Cold in July (2014): Innocence Lost


Michael C Hall and Sam Shepard in Cold in July
The 2014 film Cold in July is another offering from the team that brought you Stake Land and in a sense, this new film is also about innocence lost. In the first movie, that starred Damici, it is the young protagonist being trained by Mister who loses his, in the new film by the team of Nick Damici and Jim Mickle, it is Michael C. Hall’s character Richard Dane who falls.

Based upon Joe R Lonsdale’s 1989 novel of the same name, Cold in July stars Hall as a “everyman” who shoots an intruder in his house and his life begins a rollercoaster trip of twists and turns that change his world. Initially he is stalked and threatened by the ex-con father of the man he killed, Mr. Russell, played by Sam Shepard, and he turns to his friend on the local police force Ray Price (Nick Damici) for help.

The police catch Russell and tell Richard that the man is back in prison. When Dane is at the police station, he sees a wanted poster with the name of the man he shot; the picture on the bill looks nothinglike the dead man. The frame shop owner tries to question Price about the discrepancy and the detective blows him off. Heading down to the station, he sees the police taking Russell out of jail. They put him on train tracks, inject him and leave him to be killed by an oncoming train. Dane saves the man and puts him in his late father’s cabin.

The two men dig up the man Dane shot and Russell learns that the body in the coffin is not his son. Russell calls a friend from Houston, Jim Bob (Don Johnson) who comes to help his Korean War comrade. It turns out that Russell’s son worked for the Dixie mafia and turned state’s evidence. He is now under the witness protection program and the police are helping the man to disappear.

Shepard’s character wants Jim Bob to find his son and Richard volunteers to help. When the men find Freddy Russell, the film takes yet another darker turn and Dane gets in even deeper.

Hall plays a man who finds himself firmly immersed in the underbelly of southern crime. Porn films, snuff movies, the Dixie Mafia and wholesale bloodshed all leave the man shaken and changed by the end of the film. The arc for Richard Dane is a long and complex one. At the beginning when his neighbors are starring at the man who inadvertently killed an intruder in his home, Dane is uncomfortable with his notoriety.

“I didn’t mean to shoot him,” Richard says. When he shakingly loads his pistol, it is obvious that the man is nervous and scared. Later when he confronts the man in his living room, the clock striking is the trigger that makes him shoot. The camera shows the vividness of the victim’s blood and later focusses on the couple cleaning up the crime scene and revealing just how destructive death is.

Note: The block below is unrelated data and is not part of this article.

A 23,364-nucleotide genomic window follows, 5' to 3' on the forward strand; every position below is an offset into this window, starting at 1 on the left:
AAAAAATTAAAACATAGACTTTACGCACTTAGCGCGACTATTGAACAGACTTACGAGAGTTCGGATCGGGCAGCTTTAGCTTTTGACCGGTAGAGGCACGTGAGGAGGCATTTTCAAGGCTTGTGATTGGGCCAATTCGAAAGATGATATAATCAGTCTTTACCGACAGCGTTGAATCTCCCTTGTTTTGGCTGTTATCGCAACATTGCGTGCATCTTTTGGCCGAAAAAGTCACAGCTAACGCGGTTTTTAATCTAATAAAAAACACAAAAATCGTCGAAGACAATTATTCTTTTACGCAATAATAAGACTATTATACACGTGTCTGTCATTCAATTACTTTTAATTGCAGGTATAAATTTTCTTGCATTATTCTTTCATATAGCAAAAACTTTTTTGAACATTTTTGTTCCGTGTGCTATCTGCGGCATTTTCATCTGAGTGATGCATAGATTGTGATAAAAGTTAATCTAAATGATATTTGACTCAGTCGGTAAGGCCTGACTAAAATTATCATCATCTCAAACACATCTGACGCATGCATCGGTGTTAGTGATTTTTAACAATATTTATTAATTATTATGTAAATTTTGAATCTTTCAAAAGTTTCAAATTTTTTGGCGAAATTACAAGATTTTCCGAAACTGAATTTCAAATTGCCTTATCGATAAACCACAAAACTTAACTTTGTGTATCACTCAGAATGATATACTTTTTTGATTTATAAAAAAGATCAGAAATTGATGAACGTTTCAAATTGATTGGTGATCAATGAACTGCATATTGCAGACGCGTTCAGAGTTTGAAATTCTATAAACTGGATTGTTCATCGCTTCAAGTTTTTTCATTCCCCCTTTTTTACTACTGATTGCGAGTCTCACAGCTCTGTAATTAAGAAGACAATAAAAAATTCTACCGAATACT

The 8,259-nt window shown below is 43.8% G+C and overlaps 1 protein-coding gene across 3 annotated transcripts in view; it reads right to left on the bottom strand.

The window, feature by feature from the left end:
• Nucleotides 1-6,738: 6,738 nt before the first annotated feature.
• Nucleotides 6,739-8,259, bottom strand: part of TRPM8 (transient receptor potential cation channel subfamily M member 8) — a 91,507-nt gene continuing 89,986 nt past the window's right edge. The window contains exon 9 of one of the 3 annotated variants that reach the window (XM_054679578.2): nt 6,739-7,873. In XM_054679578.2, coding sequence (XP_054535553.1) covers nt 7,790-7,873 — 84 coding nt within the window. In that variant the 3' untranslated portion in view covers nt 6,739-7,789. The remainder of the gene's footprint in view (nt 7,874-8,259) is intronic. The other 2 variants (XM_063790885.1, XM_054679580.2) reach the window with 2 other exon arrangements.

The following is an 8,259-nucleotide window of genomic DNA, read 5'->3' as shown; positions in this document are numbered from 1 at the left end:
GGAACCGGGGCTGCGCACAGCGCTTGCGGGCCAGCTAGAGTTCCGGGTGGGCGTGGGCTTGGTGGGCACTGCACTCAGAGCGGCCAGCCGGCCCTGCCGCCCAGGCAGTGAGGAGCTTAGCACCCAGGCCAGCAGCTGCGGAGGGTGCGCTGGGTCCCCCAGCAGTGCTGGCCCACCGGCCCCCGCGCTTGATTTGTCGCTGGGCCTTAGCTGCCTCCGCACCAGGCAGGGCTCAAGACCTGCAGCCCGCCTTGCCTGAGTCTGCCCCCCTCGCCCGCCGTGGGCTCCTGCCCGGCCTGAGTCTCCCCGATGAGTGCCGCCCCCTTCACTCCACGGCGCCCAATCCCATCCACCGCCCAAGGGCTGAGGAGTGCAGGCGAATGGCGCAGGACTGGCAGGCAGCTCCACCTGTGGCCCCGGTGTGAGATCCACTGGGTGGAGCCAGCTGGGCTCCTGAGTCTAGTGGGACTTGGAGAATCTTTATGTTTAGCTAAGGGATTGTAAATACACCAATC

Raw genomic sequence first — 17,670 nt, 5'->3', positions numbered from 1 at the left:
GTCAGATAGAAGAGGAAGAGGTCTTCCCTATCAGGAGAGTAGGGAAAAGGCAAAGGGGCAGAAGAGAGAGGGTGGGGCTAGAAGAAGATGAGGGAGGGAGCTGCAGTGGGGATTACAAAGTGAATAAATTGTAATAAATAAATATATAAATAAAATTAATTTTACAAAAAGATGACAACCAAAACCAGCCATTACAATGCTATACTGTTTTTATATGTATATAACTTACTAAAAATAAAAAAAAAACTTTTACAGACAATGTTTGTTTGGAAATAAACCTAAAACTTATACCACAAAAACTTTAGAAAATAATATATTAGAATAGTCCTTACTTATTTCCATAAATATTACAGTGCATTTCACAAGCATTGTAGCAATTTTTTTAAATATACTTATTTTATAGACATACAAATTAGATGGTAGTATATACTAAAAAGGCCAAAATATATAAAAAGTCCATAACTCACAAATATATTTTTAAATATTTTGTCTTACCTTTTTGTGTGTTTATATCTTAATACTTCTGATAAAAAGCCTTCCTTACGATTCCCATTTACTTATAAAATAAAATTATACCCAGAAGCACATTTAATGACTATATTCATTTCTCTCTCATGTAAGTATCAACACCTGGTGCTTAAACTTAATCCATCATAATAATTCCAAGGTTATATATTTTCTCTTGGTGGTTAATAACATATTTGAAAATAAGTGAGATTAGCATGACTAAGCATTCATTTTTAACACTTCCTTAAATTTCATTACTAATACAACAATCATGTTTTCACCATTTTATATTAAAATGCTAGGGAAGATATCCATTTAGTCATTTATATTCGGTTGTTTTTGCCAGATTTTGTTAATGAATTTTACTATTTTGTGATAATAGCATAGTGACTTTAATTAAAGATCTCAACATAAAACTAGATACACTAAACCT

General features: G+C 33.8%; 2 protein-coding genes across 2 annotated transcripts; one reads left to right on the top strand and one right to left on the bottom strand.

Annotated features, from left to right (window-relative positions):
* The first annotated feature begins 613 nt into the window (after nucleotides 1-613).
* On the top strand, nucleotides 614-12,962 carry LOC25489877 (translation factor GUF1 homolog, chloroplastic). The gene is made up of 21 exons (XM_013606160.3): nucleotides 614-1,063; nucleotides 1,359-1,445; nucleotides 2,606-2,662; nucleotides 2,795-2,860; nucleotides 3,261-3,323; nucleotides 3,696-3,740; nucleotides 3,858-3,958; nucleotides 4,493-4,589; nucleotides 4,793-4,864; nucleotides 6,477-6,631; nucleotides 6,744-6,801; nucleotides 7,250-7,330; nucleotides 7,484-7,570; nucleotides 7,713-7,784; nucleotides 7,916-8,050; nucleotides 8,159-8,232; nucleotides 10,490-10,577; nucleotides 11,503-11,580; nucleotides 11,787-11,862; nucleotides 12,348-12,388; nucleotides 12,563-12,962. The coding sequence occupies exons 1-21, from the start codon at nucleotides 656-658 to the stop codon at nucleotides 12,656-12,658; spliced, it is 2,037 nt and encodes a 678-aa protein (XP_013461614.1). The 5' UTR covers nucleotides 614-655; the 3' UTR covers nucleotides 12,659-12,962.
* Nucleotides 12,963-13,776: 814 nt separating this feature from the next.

Later on, when Dane joins up with Jim Bob and Russell Sr, he slowly gets acclimatized to weapons and being around them but he still hesitates to pull the trigger. A tendency that almost costs him his life and that of his two comrades. The film moves from what could have been a question of morality and the cost of taking another man’s life into a modern noir of grim proportion.

The hunting down of the con’s son and the discovery that Russell’s offspring is beyond evil is as shocking as the video tape that they take from the giant thug they encounter at Freddy’s house. All three of the male protagonists knock their performances out of the park. Shepard as Russell is a wraith, full of remorse, rage and deadly intentions. He does not suffer fools and his life has been harsh.

Dane has lived the existence of the small town businessman. He has a wife and child, is well thought of in the community and has never killed anyone before. His gradual descent into the hellish underworld of pornography and the Dixie mafia is shocking and Hall convinces that his character will never be the same again.

Don Johnson as the Houston private eye and war friend of Russell is bigger than life and plays Jim Bob as a jaded man who has seen it all and paid the price. One can easily imagine that Richard Dane knows exactly how both men feel at the end of the film.

As a genre, Jim Mickle and Nick Damici have placed Cold in July in a category that could be called Southern Gothic Noir. At 109 minutes, the movie moves at a good pace and never drags. Some sequences of the film feel a bit like Cape Fear but not for long. The shape and direction of the movie changes quickly soon after and the viewer is taken into unknown territory.

Michael C Hall is well known for his portrayal of the serial killer with a difference in Dexter. The actor has given a brilliant performance in this film and his fans will not be disappointed with his work on Cold in July. This is a real 5 out of 5 star film that enthralls from the first frame to the last. It is streaming on Showtime at the moment.

Author: Mike's Film Talk

Former Actor, Former Writer, Former Journalist, USAF Veteran, http://MikesFilmTalk.com Former Member Nevada Film Critics Society

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